Okay, this one is kind of funny. But first you need to know who José Francisco López is.
Who is he? He’s a civil engineer and a longtime member of the sleazy Kirchner circle in Argentina. In 1991, when Nestor Kirchner became governor of the state of Santa Cruz, he put López on the administrative board of the state’s roads authority. Later he named López to executive positions in other state agencies. When Kirchner was elected president in 2003, he took López with him to Buenos Aires, appointing him to serve as the federal Minister of Public Works. As such, López was the “right-hand man” of the notorious Julio de Vido, the Minister of Federal Planning.
In this position, which López retained under the presidency of Kirchner’s wife, Cristina, he wielded enormous power, had control of massive amounts of money, and was (along with de Vido) an object of widespread suspicion. Both were accused of a range of corrupt acts, such as pressuring construction firms for bribes and kickbacks and using federally funded construction projects to reward friends or punish enemies. One of de Vido’s and López’s associates, Ricardo Jaime, was eventually arrested, tried, and imprisoned for stealing evidence.
Which brings us to what happened this past June 14. On that day, in a district of Buenos Aires known as General Rodriguez, López was arrested while in possession of approximately $7 million dollars in cash in a range of denominations, including U.S. dollars, euros, and yen. The money was distributed among six large plastic bags, a suitcase, and the trunk of López’s car. In addition, López had on him an unidentified amount of jewelry, a receipt from a Beijing bank, and several high-end watches, including Rolexes and Omegas.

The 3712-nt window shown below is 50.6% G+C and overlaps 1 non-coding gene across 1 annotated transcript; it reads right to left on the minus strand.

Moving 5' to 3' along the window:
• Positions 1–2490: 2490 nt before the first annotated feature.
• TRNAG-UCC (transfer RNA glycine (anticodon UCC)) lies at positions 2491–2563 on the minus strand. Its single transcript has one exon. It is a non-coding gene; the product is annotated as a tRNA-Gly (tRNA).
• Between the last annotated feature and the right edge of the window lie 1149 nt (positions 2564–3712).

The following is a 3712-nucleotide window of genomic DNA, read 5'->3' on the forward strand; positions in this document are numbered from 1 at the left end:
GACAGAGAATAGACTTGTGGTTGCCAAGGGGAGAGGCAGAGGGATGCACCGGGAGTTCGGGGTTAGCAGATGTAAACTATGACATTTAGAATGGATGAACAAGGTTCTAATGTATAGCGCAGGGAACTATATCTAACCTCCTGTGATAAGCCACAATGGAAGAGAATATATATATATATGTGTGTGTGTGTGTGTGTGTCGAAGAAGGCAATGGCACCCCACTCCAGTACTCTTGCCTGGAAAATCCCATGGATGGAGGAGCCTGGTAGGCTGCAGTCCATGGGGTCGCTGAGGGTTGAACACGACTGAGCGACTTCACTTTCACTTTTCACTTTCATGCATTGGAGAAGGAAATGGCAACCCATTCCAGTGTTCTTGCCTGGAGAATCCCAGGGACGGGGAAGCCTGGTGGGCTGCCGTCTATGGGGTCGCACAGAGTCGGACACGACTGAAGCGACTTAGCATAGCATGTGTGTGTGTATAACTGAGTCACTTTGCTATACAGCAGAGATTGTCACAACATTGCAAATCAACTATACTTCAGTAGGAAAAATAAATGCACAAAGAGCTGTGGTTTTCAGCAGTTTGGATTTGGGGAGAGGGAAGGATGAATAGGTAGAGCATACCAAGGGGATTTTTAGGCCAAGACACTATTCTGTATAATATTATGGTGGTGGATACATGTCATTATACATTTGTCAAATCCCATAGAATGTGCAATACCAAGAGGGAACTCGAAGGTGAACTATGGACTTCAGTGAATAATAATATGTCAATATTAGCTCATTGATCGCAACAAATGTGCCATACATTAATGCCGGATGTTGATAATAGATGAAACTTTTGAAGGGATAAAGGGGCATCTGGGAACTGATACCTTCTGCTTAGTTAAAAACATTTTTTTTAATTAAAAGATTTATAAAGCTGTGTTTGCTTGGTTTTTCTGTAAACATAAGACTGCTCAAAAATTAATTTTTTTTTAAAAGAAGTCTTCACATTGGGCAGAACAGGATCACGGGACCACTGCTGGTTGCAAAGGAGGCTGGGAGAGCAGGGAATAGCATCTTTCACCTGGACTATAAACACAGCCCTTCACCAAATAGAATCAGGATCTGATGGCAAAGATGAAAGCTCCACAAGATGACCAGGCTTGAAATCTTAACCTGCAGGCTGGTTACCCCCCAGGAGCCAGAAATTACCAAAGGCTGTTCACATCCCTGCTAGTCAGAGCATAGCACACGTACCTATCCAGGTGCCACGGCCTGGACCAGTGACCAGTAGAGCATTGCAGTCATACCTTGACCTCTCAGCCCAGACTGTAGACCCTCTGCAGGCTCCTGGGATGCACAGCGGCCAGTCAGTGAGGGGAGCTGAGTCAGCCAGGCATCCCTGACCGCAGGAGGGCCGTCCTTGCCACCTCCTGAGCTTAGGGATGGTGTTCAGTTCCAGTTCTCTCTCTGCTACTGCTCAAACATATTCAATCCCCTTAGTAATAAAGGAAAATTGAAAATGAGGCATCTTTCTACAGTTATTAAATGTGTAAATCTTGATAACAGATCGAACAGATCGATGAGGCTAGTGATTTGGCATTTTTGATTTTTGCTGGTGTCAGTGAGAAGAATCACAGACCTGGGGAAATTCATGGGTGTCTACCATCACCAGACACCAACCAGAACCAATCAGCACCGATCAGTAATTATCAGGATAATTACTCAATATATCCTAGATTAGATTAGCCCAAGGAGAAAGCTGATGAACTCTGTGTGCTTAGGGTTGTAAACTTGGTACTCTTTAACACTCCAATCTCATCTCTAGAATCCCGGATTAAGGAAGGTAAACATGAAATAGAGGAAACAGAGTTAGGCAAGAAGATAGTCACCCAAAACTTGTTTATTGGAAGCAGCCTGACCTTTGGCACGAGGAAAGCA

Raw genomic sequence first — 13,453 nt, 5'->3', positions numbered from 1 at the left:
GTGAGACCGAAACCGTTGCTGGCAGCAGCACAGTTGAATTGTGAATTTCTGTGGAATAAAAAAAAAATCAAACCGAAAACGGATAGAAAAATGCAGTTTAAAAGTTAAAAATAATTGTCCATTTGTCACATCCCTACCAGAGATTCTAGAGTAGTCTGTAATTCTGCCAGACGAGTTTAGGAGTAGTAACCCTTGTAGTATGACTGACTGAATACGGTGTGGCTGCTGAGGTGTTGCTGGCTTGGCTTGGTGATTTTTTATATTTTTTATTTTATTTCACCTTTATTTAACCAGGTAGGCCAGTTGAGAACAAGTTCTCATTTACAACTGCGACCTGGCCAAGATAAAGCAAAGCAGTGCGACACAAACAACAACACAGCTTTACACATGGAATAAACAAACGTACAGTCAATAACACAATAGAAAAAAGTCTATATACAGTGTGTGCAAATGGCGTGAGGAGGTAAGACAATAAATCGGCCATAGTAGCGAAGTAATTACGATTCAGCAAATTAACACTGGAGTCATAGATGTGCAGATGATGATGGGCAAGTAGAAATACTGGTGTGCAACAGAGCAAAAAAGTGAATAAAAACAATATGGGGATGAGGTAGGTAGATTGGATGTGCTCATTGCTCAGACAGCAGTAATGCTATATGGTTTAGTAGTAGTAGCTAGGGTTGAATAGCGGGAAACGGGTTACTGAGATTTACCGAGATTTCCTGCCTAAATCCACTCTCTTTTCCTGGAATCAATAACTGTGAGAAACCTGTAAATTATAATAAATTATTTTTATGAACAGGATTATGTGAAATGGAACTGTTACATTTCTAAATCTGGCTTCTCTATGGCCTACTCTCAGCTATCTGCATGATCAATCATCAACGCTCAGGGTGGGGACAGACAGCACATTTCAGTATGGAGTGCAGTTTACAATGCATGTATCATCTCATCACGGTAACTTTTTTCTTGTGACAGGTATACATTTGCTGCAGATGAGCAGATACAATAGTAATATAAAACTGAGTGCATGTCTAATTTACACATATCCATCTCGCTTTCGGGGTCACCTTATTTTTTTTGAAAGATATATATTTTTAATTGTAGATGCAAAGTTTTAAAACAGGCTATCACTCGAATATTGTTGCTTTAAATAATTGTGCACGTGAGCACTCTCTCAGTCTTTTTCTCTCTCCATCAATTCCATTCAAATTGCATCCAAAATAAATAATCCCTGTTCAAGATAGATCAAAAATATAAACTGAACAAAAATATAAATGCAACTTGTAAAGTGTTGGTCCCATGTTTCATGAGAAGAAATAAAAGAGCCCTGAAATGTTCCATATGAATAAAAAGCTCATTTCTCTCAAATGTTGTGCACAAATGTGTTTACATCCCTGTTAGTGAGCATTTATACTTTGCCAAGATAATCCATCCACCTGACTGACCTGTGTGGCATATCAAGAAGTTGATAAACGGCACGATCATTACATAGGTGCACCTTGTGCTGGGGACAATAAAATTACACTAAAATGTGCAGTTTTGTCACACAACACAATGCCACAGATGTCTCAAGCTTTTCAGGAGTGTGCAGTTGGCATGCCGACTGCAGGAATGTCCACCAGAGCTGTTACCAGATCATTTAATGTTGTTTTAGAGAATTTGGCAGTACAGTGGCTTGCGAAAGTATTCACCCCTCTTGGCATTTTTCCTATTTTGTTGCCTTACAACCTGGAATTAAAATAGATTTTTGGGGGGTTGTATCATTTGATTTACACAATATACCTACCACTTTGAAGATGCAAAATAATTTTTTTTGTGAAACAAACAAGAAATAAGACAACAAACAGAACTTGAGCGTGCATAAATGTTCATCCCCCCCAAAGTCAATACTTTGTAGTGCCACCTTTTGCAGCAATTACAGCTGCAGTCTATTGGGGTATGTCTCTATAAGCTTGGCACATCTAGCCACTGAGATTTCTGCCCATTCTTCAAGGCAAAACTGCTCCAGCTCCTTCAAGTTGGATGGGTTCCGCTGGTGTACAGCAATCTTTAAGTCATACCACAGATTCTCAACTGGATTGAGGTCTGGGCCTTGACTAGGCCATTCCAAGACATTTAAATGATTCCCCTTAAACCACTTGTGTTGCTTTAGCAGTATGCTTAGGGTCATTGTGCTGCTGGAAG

Oh, and he was packing a gun.
There’s more. According to reports, López tried to hide the bags of money at a convent called Our Lady of the Rosary of Fatima; it was, in fact, the resident nuns who fingered him, phoning the cops and reporting that (no kidding) some man was throwing plastic bags over their convent wall. When officers arrived at the scene, the ever-intrepid López tried to hide in the convent, where he endeavored in vain to persuade the nuns, who were obviously no fools, that he’d brought all that dough to donate it to them and that the police were trying to steal it.
It was unclear from news reports whether López also claimed to have intended to give the nuns the jewelry and watches.
In any event, the nuns didn’t buy it. When the cops turned up, López offered them bribes. That didn’t work, either.
Anyway, so it goes in Argentina in these immediate post-Kirchner days. Another day, another name added to the long roster of Kirchner functionaries being investigated for money-laundering –Néstor and Cristina’s favorite indoor sport.